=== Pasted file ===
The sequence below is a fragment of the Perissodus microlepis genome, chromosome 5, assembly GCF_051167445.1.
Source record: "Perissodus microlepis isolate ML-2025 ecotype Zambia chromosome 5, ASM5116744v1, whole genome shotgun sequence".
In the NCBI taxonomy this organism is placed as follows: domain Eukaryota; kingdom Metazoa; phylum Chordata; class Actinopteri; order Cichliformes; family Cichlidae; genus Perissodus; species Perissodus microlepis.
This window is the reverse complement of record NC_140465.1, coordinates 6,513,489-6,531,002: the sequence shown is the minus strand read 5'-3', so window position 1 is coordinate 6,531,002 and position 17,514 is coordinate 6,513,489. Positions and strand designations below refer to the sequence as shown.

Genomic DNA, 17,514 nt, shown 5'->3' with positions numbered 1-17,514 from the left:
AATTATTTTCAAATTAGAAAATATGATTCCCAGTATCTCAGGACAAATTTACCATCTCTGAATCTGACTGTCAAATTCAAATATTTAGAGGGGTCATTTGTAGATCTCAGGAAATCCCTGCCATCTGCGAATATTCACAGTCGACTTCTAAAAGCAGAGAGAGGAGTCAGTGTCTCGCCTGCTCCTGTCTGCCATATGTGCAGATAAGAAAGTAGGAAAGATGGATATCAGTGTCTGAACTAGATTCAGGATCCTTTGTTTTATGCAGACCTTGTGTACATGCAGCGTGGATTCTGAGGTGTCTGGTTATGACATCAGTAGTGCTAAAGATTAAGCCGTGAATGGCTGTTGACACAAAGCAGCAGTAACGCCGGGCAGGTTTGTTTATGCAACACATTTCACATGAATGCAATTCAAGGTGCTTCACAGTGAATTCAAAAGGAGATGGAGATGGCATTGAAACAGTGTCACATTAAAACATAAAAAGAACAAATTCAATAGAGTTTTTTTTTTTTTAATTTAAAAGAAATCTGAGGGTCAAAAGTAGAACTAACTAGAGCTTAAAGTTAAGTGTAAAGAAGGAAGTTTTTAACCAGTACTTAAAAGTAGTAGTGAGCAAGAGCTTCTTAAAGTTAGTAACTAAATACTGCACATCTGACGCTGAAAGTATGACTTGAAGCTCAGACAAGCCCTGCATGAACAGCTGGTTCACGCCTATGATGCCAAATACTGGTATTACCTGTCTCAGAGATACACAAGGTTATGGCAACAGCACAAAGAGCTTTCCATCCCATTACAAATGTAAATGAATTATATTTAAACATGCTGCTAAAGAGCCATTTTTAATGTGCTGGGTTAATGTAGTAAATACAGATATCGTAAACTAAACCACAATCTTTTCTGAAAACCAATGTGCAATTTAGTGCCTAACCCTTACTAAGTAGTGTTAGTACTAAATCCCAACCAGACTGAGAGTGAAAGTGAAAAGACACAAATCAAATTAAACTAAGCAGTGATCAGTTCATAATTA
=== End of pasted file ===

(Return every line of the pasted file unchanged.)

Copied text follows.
The sequence below is a fragment of the Perissodus microlepis genome, chromosome 5, assembly GCF_051167445.1.
Source record: "Perissodus microlepis isolate ML-2025 ecotype Zambia chromosome 5, ASM5116744v1, whole genome shotgun sequence".
In the NCBI taxonomy this organism is placed as follows: domain Eukaryota; kingdom Metazoa; phylum Chordata; class Actinopteri; order Cichliformes; family Cichlidae; genus Perissodus; species Perissodus microlepis.
This window is the reverse complement of record NC_140465.1, coordinates 6,513,489-6,531,002: the sequence shown is the minus strand read 5'-3', so window position 1 is coordinate 6,531,002 and position 17,514 is coordinate 6,513,489. Positions and strand designations below refer to the sequence as shown.

Genomic DNA, 17,514 nt, shown 5'->3' with positions numbered 1-17,514 from the left:
AATTATTTTCAAATTAGAAAATATGATTCCCAGTATCTCAGGACAAATTTACCATCTCTGAATCTGACTGTCAAATTCAAATATTTAGAGGGGTCATTTGTAGATCTCAGGAAATCCCTGCCATCTGCGAATATTCACAGTCGACTTCTAAAAGCAGAGAGAGGAGTCAGTGTCTCGCCTGCTCCTGTCTGCCATATGTGCAGATAAGAAAGTAGGAAAGATGGATATCAGTGTCTGAACTAGATTCAGGATCCTTTGTTTTATGCAGACCTTGTGTACATGCAGCGTGGATTCTGAGGTGTCTGGTTATGACATCAGTAGTGCTAAAGATTAAGCCGTGAATGGCTGTTGACACAAAGCAGCAGTAACGCCGGGCAGGTTTGTTTATGCAACACATTTCACATGAATGCAATTCAAGGTGCTTCACAGTGAATTCAAAAGGAGATGGAGATGGCATTGAAACAGTGTCACATTAAAACATAAAAAGAACAAATTCAATAGAGTTTTTTTTTTTTTAATTTAAAAGAAATCTGAGGGTCAAAAGTAGAACTAACTAGAGCTTAAAGTTAAGTGTAAAGAAGGAAGTTTTTAACCAGTACTTAAAAGTAGTAGTGAGCAAGAGCTTCTTAAAGTTAGTAACTAAATACTGCACATCTGACGCTGAAAGTATGACTTGAAGCTCAGACAAGCCCTGCATGAACAGCTGGTTCACGCCTATGATGCCAAATACTGGTATTACCTGTCTCAGAGATACACAAGGTTATGGCAACAGCACAAAGAGCTTTCCATCCCATTACAAATGTAAATGAATTATATTTAAACATGCTGCTAAAGAGCCATTTTTAATGTGCTGGGTTAATGTAGTAAATACAGATATCGTAAACTAAACCACAATCTTTTCTGAAAACCAATGTGCAATTTAGTGCCTAACCCTTACTAAGTAGTGTTAGTACTAAATCCCAACCAGACTGAGAGTGAAAGTGAAAAGACACAAATCAAATTAAACTAAGCAGTGATCAGTTCATAATTA